Skip to comments.Arthur Davis, Former Black Caucus Member, Switches to GOP
Posted on 05/30/2012 10:29:51 AM PDT by Justaham
Arthur Davis was first elected to Congress from Alabama in 2002. The Harvard Law School grad was quickly tapped as a rising star among Democrats. He became a Senior Whip for the caucus, co-chair the New Democrat Coalition and even headed up the Southern region for the Democrat Congressional Campaign Committee. His eight years in Congress showed him to be a thoughtful, independent and energetic member. Yesterday, he announced he is now a Republican.
(Excerpt) Read more at breitbart.com ...
In the immortal words of Joey "Stand up Chuck" Biden, this is a BIG f'ng deal!
Awesome sauce. I wonder if Obama’s newfound love of faggotry had any bearing on this decision.
Outstanding! Welcome,Mr Davis...let’s all work to restore this nation’s economy and its traditional moral structure.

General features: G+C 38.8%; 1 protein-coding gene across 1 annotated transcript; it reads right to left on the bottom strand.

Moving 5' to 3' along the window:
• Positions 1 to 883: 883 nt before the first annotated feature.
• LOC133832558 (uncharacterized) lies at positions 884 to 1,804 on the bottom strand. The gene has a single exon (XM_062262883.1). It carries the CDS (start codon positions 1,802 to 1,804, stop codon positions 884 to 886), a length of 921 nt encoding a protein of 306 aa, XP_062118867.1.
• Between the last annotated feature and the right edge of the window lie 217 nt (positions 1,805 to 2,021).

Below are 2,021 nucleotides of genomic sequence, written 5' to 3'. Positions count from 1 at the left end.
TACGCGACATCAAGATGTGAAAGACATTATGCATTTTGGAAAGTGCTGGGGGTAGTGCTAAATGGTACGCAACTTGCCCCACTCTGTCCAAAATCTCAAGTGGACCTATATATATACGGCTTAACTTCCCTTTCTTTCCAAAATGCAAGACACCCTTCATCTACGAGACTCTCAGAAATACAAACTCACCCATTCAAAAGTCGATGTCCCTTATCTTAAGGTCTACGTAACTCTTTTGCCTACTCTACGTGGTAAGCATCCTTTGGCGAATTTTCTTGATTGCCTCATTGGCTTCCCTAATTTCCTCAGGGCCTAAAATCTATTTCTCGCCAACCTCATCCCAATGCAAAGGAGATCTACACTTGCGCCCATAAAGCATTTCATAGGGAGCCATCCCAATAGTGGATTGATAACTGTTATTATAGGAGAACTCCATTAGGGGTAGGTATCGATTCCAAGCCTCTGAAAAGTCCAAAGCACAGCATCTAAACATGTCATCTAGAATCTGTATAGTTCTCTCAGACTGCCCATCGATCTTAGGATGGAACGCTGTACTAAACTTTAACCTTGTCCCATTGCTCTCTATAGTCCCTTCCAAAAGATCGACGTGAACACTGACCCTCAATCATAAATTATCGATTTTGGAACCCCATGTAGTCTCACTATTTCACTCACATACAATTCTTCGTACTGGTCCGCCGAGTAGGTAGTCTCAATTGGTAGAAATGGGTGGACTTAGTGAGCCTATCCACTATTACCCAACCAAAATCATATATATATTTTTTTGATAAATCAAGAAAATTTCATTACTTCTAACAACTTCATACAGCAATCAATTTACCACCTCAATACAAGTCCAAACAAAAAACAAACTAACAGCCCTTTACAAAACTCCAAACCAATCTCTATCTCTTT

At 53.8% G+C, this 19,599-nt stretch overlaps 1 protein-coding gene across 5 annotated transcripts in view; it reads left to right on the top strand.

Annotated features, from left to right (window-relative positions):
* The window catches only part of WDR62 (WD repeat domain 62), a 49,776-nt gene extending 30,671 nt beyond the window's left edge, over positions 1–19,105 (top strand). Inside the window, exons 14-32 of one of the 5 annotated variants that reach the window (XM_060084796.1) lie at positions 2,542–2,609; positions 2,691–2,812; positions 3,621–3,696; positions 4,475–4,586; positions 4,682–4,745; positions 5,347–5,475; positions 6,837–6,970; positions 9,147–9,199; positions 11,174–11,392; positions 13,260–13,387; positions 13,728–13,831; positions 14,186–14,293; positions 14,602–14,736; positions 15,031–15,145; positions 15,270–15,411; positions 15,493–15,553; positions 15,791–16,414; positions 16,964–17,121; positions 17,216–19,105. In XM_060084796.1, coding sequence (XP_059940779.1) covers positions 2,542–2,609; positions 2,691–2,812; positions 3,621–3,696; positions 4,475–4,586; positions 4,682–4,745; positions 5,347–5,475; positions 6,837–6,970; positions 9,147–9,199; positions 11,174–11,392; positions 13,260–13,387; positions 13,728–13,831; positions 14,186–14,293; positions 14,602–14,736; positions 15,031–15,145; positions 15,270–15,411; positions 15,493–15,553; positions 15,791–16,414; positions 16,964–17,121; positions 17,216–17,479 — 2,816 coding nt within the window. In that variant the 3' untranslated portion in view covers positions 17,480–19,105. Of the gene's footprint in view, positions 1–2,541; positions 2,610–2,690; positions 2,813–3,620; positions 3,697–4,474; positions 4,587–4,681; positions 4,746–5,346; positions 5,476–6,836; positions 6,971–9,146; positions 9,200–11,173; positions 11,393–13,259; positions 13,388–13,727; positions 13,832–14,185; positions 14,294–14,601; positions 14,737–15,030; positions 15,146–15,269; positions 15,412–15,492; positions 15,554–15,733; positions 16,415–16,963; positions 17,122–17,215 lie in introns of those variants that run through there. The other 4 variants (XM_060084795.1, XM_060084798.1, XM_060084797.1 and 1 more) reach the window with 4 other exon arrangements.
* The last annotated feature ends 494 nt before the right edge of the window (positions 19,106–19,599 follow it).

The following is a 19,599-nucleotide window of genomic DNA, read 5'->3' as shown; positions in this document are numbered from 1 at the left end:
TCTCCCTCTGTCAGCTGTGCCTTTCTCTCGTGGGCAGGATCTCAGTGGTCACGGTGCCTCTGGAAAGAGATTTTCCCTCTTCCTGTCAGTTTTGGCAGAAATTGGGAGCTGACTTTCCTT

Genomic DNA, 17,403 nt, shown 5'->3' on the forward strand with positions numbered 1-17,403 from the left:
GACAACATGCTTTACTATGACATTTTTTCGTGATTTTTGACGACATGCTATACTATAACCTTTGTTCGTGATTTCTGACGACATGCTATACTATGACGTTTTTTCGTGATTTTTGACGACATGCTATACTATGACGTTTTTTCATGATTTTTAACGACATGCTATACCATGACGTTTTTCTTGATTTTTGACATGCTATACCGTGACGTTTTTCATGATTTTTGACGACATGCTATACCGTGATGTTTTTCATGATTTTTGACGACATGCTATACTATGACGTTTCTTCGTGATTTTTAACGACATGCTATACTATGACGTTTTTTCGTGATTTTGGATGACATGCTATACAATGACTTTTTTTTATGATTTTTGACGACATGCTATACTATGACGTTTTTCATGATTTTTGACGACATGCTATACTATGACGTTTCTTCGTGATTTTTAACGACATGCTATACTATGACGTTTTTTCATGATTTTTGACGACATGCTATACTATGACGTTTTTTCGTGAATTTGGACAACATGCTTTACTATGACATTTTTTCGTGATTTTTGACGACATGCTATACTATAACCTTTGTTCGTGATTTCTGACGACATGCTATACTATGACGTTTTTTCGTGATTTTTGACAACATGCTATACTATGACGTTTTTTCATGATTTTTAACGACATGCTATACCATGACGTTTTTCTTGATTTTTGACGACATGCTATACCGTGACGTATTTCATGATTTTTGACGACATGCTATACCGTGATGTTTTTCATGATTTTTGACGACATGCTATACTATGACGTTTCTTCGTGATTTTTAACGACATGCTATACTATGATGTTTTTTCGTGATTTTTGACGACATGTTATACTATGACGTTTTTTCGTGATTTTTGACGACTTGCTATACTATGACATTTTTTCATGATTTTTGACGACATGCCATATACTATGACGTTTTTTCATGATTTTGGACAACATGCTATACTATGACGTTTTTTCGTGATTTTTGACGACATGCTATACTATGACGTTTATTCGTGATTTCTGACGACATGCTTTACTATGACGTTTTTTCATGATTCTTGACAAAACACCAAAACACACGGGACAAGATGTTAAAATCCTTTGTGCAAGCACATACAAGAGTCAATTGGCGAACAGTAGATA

I don’t think that love was “newfound.” Davis will now be subjected to vile attacks, be labeled an Uncle Tom, GOP “house n****r,” and working on “Massa’s plantation.”
Unless he’s added the letter “h” to his name, it’s Artur Davis, not Arthur Davis.
I’m not kidding.
There’s no up to Obama. The man is an embarassment to the country. He’s represents everything contrary to what made America great. Anyone ought to be able to see that. Even before Obama’s “coming out” most folks’ gaydar had pegged.
What are you doing!!??? We can’t welcome him - he’s black!! You’re going to do great harm to our “Conservatives are all racists” street cred!! /sarc.
” Davis will now be subjected to vile attacks, be labeled an Uncle Tom, GOP house n****r, and working on Massas plantation.”
It won’t work. Davis will just continue to expose the rat party as Marxist. They won’t benefit from attacking him.
Arthur Davis, Former Black Caucus Member, Switches to GOP
RATS jumping the sinking ship!
Good for him. Now I wonder how long it will take Cory Booker to make the same change.
Yes, both are too liberal for my tastes, but if the Democrats start losing people like them it underscores how radical and statist the Democrats have become. (Besides both Ronald Reagan and John Stossel started out as liberals.)